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Wiltshire is the 13th largest county or metropolitan borough in England.
Wiltshire has the 34th highest population in England.
Wiltshire is in 38th place for density of population.

  1. The Royal Connection
  2. There are just 3 towns in England which are allowed to use the prefix "royal". One is Royal Leamington Spa which was granted the right in 1838 after a visit by Queen Victoria. The second is Royal Tunbridge Wells, granted in 1909 by Edward VII and the third is Royal Wootton Bassett granted by Her Majesty Queen Elizabeth II in 2011.

    Wootton Bassett is a small market town in Wiltshire with a population of about 11,000 people. From 2007 the bodies of soldiers killed in Afghanistan were flown into the nearby RAF base at Lyneham and then driven to the John Radcliffe Hospital in Oxford. In the summer of that year the local members of the Royal British Legion decided to formally show their respect as the hearses drove through Wootton Bassett. Soon there were often crowds of over 1,000 people lining the streets.

    RAF Lyneham closed in September 2011 and from that date the planes landed at RAF Brize Norton and the journey to the hospital no longer went through Wootton Bassett. In March 2011 the Queen granted royal patronage to the town in thanks for the support the people had given to the military. The honour was officially given in a ceremony on 16th October 2011 and, as you can see, it is a very rare award.

  3. Wiltshire Eats
  4. Lardy Cake has been popular in Wiltshire for many years. It is also known locally as "'Shaley Cake" and "Lardy Johns" but I need to tell you I have no idea why it has these other two names.

    The main ingredients of the cake are lard, dough and sugar so I do know why it is called lardy cake.

    It was traditionally served hot with your afternoon tea on Saturdays and Sunday and you would spread butter on to your slice. In olden days though Lardy cakes were mainly for special occasions as sugar and dried fruits were considered luxuries.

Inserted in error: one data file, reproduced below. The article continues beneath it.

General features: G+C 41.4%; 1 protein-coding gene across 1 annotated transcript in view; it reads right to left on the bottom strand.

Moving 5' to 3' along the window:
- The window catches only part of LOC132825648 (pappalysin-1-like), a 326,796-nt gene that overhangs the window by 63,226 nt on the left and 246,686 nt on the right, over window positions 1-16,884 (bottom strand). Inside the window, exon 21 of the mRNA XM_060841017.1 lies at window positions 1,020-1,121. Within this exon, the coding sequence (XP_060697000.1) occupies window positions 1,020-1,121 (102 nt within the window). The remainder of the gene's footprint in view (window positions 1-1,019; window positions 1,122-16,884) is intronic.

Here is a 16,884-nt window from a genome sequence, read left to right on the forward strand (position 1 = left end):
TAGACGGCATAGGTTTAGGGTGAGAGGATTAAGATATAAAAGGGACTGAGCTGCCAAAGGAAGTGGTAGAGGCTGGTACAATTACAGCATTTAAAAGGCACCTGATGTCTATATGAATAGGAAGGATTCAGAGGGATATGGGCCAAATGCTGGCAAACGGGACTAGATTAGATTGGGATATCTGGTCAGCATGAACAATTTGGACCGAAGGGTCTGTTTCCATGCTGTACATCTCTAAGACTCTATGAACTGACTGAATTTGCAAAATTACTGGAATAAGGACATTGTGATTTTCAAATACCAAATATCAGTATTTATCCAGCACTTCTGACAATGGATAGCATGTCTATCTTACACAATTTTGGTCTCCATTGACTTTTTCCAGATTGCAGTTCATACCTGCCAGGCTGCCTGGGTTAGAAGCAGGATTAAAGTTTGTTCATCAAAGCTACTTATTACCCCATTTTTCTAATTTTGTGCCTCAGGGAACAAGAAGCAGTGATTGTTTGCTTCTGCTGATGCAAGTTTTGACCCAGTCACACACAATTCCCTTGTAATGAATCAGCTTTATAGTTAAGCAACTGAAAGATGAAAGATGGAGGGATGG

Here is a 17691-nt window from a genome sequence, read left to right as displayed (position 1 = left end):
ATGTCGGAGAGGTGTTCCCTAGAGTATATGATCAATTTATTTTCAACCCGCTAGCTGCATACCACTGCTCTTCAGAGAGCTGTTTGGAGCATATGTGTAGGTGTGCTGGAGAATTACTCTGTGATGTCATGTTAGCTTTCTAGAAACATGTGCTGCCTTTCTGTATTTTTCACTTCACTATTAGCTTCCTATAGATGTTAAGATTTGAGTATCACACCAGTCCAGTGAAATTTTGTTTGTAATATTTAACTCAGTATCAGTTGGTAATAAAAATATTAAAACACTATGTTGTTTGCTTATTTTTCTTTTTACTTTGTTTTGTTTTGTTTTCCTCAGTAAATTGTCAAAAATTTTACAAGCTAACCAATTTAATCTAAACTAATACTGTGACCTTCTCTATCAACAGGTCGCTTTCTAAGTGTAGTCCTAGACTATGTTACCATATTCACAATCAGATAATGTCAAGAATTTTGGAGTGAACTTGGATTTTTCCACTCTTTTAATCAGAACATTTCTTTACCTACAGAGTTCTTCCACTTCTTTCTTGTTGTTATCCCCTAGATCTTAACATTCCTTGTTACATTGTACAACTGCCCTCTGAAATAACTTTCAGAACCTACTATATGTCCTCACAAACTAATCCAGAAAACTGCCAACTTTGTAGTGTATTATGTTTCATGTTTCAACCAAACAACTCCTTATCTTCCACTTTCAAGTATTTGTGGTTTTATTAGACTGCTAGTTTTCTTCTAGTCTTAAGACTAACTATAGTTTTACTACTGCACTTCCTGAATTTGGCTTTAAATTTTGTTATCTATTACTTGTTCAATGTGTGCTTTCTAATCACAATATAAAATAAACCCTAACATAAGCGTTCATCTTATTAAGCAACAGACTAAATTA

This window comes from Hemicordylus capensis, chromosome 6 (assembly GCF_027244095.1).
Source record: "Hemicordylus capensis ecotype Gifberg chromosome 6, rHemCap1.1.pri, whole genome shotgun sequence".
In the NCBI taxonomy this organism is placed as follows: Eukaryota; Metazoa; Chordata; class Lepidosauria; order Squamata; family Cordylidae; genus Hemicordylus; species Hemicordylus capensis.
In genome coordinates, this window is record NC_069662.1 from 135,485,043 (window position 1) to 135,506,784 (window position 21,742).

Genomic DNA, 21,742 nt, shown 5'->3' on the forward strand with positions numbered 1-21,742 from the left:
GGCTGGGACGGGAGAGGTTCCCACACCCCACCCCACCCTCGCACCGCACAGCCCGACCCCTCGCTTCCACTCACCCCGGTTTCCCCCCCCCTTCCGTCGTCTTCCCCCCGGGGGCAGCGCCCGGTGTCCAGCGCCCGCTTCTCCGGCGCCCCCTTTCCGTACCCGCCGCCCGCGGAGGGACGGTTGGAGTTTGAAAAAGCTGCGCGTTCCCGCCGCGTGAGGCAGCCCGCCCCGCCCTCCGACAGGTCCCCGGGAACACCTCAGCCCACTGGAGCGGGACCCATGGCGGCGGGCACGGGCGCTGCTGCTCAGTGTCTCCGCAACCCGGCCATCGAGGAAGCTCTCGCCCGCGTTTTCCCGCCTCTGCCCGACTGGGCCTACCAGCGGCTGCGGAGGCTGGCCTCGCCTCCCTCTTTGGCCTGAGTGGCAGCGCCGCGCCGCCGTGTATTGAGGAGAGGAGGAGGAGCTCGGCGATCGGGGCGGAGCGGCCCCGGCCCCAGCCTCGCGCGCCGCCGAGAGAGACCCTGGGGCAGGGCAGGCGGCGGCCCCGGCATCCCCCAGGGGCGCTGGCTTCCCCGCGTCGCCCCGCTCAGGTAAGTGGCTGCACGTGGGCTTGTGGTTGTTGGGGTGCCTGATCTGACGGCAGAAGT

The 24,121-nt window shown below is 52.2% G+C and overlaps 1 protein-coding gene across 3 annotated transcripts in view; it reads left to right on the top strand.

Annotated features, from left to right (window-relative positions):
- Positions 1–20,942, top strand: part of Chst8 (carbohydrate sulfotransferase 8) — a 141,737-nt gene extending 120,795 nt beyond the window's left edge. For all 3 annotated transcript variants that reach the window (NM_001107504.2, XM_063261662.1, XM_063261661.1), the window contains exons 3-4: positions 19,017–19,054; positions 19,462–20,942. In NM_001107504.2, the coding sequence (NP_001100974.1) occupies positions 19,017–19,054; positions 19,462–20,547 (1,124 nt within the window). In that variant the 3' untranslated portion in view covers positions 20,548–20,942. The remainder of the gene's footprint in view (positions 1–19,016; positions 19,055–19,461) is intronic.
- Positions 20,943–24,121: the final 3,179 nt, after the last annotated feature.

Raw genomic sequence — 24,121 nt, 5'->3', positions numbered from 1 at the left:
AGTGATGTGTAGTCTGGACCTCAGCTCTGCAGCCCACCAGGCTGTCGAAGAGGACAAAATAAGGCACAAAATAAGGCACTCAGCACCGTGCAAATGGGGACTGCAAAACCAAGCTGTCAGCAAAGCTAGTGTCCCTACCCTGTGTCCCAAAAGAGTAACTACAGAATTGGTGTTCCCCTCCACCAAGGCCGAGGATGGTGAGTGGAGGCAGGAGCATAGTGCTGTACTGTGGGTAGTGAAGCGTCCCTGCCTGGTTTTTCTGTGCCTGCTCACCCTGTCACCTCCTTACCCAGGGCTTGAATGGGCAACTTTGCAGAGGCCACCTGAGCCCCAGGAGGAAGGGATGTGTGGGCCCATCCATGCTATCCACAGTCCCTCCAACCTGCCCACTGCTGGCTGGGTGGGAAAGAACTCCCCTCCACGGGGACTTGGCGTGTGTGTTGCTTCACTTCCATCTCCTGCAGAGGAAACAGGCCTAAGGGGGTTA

Follow our recipe on the video and enjoy your moment of luxury.

  5. Wiltshire VIPs
  6. Seven random people who were born in Wiltshire in the last 100 years:-
    Billie Piper (Actor), David Mitchell (Comedian), James Blunt (Singer/Songwriter), Jazmin Carlin (Swimmer), Jeremy Corbyn (Politician), Isabelle Allen (Actor) and Joe Sugg (YouTuber, Actor, Presenter).

  7. Now That's Weird
  8. Wiltshire has quite a few Stone Age stone circles, the most famous of which is probably Stonehenge. However, just down the road from Stonehenge is Avebury henge and stone circles, with an "s" at the end and possible more interesting and therefore a bit more weird than Stonehenge. As with so many of these stone circles, no one is really sure why they were built but at Avebury there is the added weird touch in that some of the village of Avebury and indeed the village pub, lie within the outer circle.

    Avebury is a henge, a type of monument consisting of a large circular bank with an internal ditch. The henge is not perfectly circular and measures 347.4 metres (380 yards) in diameter. Inside that is an outer stone circle with a diameter of 331.6 metres (1,088 feet). This is England's largest stone circle, probably built about 500 years after the henge. It is believed that there were originally 98 standing stones, known as sarsens. The stones varied in height between 3.6 metres (12 feet) and 4.2 metres (14 feet). Toward the middle of the monument are two additional, separate stone circles. The northern inner ring is 98 metres (322 feet) in diameter, but only two of its four standing stones remain upright. The southern inner ring was 108 metres (354 feet) in diameter before its destruction in the 18th century. The remaining sections of its arc now lie beneath the village buildings.

    There is also an avenue of paired stones which leads from the southeastern entrance of the henge; and traces of a second avenue going from the western entrance. In the Middle Ages the stones may have been associated with pagan and devil worship and many were either buried or destroyed. Later building and agricultural improvements led to others being removed. How the site looks today owes much to a man called Alexander Keiller, who bought the site and cleared away buildings and re-erected many stones in the late 1930s.